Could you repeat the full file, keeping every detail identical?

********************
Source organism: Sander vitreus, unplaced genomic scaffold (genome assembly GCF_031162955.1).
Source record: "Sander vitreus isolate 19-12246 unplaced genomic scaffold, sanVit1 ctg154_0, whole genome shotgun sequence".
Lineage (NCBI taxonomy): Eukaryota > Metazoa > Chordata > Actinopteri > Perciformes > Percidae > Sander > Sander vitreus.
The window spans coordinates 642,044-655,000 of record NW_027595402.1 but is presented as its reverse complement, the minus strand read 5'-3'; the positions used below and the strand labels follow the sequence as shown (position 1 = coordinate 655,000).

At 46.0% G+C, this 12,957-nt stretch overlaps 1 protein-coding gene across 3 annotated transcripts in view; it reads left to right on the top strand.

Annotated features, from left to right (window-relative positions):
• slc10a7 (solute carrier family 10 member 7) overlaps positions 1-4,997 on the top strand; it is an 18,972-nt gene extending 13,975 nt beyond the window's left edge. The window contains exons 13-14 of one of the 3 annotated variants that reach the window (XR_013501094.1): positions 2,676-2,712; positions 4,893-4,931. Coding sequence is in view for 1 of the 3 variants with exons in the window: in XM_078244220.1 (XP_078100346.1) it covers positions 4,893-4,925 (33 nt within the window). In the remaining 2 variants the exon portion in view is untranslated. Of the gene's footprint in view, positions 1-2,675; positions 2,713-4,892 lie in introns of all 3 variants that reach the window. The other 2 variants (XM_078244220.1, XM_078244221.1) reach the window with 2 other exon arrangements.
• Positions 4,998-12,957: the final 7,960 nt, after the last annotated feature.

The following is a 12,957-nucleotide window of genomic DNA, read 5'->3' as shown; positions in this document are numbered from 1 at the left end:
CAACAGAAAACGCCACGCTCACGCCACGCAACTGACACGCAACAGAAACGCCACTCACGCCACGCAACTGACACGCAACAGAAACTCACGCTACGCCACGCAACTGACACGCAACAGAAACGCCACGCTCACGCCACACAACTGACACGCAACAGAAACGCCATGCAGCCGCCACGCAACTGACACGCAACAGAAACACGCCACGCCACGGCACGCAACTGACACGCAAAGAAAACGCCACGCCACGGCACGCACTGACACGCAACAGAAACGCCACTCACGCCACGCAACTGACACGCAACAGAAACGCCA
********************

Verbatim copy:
Source organism: Sander vitreus, unplaced genomic scaffold (genome assembly GCF_031162955.1).
Source record: "Sander vitreus isolate 19-12246 unplaced genomic scaffold, sanVit1 ctg154_0, whole genome shotgun sequence".
Lineage (NCBI taxonomy): Eukaryota > Metazoa > Chordata > Actinopteri > Perciformes > Percidae > Sander > Sander vitreus.
The window spans coordinates 642,044-655,000 of record NW_027595402.1 but is presented as its reverse complement, the minus strand read 5'-3'; the positions used below and the strand labels follow the sequence as shown (position 1 = coordinate 655,000).

At 46.0% G+C, this 12,957-nt stretch overlaps 1 protein-coding gene across 3 annotated transcripts in view; it reads left to right on the top strand.

Annotated features, from left to right (window-relative positions):
• slc10a7 (solute carrier family 10 member 7) overlaps positions 1-4,997 on the top strand; it is an 18,972-nt gene extending 13,975 nt beyond the window's left edge. The window contains exons 13-14 of one of the 3 annotated variants that reach the window (XR_013501094.1): positions 2,676-2,712; positions 4,893-4,931. Coding sequence is in view for 1 of the 3 variants with exons in the window: in XM_078244220.1 (XP_078100346.1) it covers positions 4,893-4,925 (33 nt within the window). In the remaining 2 variants the exon portion in view is untranslated. Of the gene's footprint in view, positions 1-2,675; positions 2,713-4,892 lie in introns of all 3 variants that reach the window. The other 2 variants (XM_078244220.1, XM_078244221.1) reach the window with 2 other exon arrangements.
• Positions 4,998-12,957: the final 7,960 nt, after the last annotated feature.

The following is a 12,957-nucleotide window of genomic DNA, read 5'->3' as shown; positions in this document are numbered from 1 at the left end:
CAACAGAAAACGCCACGCTCACGCCACGCAACTGACACGCAACAGAAACGCCACTCACGCCACGCAACTGACACGCAACAGAAACTCACGCTACGCCACGCAACTGACACGCAACAGAAACGCCACGCTCACGCCACACAACTGACACGCAACAGAAACGCCATGCAGCCGCCACGCAACTGACACGCAACAGAAACACGCCACGCCACGGCACGCAACTGACACGCAAAGAAAACGCCACGCCACGGCACGCACTGACACGCAACAGAAACGCCACTCACGCCACGCAACTGACACGCAACAGAAACGCCA